Three die in US aircraft crash, 8 rescued near Japan coastline
US Navy aircraft crash: Eight rescued off Japanese coast
Eight people have been rescued after a US Navy aircraft carrying 11 crew and passengers crashed off the coast of Japan, the defence ministry has said.
It says that preliminary US military reports indicated that engine failure may have caused the crash.
The Navy did not say what kind of aircraft was involved, but Japan’s Self-Defense Forces have said it was a C-2 transport aircraft.
The aircraft was travelling to a US aircraft carrier in the Philippine Sea.
Japanese and American rescuers raced to get to the stricken plane, which ditched in seas off the remote Japanese reef of Okinotori.
GETTY IMAGES – An initial report suggests that the crashed plane may be a C-2 transport aircraft similar to the one photoed above
The crash follows a spate of US Navy accidents in East Asia in recent months, some fatal.
Ten personnel died in August, when the USS John McCain collided with a tanker near Singapore.
Two months earlier, in June, the USS Fitzgerald smashed into a cargo ship off the coast of Japan, killing seven.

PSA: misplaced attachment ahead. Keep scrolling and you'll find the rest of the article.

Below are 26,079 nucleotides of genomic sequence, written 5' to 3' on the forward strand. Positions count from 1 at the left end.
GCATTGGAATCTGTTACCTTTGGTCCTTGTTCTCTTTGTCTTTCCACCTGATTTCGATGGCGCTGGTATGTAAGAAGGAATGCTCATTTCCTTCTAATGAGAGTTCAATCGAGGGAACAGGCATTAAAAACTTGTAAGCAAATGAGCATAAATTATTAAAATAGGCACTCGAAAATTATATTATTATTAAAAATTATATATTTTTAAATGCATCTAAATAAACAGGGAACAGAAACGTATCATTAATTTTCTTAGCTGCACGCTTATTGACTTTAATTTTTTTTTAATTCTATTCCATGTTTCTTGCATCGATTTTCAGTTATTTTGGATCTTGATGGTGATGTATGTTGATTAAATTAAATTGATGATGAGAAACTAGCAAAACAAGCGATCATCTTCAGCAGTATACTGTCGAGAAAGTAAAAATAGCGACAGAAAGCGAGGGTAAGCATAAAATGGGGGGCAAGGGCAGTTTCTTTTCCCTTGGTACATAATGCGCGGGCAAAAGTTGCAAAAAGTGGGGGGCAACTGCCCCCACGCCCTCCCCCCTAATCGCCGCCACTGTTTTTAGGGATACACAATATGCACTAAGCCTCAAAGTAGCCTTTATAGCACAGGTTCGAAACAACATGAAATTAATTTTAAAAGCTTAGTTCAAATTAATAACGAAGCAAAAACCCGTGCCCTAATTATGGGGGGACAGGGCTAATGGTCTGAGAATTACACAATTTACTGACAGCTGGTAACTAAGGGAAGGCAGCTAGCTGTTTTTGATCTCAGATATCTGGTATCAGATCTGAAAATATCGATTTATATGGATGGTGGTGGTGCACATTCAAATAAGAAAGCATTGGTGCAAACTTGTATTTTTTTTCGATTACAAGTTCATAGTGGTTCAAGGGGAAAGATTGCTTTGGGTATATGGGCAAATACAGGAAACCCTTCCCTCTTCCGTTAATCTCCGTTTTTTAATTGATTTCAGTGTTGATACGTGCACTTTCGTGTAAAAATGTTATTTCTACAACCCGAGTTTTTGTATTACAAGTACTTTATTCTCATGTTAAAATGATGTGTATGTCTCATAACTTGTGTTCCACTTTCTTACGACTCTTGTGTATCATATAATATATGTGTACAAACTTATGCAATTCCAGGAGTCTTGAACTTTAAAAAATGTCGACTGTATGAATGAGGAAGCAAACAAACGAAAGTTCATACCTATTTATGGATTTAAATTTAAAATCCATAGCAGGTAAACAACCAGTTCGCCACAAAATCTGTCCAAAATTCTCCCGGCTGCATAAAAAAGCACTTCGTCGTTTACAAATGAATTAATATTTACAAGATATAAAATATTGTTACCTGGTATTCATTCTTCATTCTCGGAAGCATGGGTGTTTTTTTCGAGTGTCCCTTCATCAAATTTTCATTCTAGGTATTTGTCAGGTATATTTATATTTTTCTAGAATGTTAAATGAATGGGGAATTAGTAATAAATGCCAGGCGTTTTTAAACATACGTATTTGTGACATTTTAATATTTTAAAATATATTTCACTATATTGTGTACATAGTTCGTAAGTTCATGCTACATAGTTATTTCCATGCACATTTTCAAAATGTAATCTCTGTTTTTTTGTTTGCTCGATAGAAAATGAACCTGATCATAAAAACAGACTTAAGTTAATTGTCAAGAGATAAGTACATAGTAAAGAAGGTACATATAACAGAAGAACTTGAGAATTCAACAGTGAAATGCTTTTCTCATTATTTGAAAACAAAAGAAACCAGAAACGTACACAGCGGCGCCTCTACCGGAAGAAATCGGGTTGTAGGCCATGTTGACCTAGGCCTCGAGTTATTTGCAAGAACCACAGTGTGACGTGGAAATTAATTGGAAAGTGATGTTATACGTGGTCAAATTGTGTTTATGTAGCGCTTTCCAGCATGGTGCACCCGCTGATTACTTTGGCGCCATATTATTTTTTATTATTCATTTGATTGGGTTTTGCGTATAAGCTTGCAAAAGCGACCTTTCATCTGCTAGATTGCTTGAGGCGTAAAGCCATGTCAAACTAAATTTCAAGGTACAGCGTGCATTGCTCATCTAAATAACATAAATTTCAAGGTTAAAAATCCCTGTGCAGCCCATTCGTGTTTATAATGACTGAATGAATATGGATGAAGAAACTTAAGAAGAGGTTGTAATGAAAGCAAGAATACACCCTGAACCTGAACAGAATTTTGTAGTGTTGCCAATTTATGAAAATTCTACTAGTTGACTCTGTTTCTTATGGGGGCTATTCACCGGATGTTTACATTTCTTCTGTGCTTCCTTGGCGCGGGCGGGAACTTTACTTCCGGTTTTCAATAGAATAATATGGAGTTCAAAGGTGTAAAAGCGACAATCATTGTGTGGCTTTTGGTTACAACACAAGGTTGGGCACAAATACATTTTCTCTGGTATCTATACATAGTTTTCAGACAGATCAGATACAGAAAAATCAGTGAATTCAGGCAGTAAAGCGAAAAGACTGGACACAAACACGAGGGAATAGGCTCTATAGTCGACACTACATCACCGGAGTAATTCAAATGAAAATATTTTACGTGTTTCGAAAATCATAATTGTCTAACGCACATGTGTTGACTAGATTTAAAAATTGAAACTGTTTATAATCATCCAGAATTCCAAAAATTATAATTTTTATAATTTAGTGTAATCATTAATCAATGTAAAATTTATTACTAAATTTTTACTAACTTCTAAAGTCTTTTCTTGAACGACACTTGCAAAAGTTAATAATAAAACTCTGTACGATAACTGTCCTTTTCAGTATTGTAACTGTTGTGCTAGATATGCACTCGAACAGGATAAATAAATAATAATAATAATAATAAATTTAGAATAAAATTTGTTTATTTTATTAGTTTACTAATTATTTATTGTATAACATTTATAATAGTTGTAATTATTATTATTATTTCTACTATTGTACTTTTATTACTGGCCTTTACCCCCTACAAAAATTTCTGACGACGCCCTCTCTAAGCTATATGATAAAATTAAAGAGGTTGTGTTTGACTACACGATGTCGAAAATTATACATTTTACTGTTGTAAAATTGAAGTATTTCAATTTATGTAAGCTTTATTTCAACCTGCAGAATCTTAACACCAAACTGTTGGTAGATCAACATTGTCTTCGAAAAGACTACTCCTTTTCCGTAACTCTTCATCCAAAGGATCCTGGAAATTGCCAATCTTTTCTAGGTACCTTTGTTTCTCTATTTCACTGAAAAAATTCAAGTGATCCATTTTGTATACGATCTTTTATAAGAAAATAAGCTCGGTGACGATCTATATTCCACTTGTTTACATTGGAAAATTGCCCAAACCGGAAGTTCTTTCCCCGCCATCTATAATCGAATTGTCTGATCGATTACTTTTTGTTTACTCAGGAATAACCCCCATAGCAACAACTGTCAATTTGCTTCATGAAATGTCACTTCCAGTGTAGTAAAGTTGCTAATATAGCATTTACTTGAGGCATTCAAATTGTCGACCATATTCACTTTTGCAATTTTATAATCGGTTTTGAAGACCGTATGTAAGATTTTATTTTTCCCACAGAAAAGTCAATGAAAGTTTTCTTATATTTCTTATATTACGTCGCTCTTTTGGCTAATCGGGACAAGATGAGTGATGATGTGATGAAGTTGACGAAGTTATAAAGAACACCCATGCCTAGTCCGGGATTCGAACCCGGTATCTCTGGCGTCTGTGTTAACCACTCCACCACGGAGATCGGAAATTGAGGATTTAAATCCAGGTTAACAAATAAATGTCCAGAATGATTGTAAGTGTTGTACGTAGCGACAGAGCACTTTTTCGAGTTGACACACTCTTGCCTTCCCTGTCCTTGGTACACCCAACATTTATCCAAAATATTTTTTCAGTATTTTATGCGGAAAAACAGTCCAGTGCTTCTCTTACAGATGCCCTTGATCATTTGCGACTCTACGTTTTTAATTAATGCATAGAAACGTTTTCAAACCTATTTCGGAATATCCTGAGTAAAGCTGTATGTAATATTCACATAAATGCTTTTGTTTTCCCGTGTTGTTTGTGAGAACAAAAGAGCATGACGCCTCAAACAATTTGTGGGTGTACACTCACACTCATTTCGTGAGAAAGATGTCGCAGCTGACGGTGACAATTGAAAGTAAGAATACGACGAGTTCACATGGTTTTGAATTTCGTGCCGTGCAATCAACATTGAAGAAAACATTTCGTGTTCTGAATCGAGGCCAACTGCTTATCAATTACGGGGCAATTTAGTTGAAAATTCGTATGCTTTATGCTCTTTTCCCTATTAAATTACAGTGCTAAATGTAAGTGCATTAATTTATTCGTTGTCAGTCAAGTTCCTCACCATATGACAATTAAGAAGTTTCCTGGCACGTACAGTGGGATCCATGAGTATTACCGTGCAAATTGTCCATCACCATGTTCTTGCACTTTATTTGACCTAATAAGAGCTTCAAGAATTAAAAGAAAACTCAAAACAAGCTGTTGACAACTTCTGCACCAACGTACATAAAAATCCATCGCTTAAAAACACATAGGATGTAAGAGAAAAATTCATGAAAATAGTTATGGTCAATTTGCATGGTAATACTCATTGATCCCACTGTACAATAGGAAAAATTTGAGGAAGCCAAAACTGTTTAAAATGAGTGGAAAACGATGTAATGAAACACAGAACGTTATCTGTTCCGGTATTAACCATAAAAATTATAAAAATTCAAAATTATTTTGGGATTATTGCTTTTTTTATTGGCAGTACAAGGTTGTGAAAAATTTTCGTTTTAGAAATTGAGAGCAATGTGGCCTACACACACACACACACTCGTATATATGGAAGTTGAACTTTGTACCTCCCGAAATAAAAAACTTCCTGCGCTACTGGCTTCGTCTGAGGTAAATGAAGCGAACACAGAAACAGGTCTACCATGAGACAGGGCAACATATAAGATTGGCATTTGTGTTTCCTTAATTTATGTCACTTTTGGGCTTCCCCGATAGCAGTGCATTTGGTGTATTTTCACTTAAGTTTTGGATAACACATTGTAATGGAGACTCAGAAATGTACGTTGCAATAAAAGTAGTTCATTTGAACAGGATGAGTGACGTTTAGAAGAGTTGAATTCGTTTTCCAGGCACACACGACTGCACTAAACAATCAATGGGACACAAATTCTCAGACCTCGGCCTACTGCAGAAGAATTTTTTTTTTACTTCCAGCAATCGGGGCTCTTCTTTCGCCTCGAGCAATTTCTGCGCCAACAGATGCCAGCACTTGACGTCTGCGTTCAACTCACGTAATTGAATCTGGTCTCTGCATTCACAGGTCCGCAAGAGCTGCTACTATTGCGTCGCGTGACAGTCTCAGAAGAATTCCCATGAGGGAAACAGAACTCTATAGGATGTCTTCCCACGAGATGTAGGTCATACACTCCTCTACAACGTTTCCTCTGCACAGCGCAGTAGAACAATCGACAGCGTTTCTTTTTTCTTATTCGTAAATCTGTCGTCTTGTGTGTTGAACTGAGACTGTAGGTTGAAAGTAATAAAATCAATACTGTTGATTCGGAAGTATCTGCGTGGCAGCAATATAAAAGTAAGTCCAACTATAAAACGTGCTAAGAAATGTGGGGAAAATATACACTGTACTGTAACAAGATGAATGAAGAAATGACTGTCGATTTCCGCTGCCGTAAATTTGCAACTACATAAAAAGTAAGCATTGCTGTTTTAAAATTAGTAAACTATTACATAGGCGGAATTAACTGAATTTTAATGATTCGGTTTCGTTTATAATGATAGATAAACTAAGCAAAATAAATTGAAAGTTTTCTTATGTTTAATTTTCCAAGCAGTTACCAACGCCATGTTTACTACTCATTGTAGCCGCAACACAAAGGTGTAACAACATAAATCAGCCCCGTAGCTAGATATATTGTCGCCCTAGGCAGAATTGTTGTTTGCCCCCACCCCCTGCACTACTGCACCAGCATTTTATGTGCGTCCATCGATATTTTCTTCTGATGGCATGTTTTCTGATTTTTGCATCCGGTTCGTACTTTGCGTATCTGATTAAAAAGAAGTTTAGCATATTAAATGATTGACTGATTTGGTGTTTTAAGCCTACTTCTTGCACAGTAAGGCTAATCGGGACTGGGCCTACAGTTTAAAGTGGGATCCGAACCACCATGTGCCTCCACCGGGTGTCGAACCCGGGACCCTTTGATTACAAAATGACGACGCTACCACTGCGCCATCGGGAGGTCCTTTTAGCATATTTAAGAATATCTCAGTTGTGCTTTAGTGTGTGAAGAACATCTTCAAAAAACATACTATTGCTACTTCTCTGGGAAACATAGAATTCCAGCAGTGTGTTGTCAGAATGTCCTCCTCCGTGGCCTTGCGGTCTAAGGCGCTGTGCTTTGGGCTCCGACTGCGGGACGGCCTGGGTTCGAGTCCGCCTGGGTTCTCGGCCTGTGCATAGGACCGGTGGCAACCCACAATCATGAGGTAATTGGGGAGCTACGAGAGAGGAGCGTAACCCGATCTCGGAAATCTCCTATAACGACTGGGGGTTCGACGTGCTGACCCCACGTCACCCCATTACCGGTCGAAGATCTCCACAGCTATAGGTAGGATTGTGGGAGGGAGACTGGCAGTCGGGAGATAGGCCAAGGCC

In two other non-fatal incidents, the USS Antietam ran aground near its base in Japan in January, and in May USS Lake Champlain collided with a South Korean fishing vessel.
Japanese Defence Minister Itsunori Onodera said that his department had received an initial US report that engine trouble might have caused Wednesday’s accident.
More than 60 different types of planes and helicopters operate from the USS Ronald Reagan, according to the carrier group’s website, including fighters, early warning aircraft, electronic attack planes, transports planes and multi-purpose helicopters.
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The US military is strongly deployed in the western Pacific, with tens of thousands of troops and billions of dollars’ worth of hardware in the region.
The Ronald Reagan is one of three US aircraft carriers operating in the region alongside Japanese and South Korean warships, as tensions rise between the US and North Korea.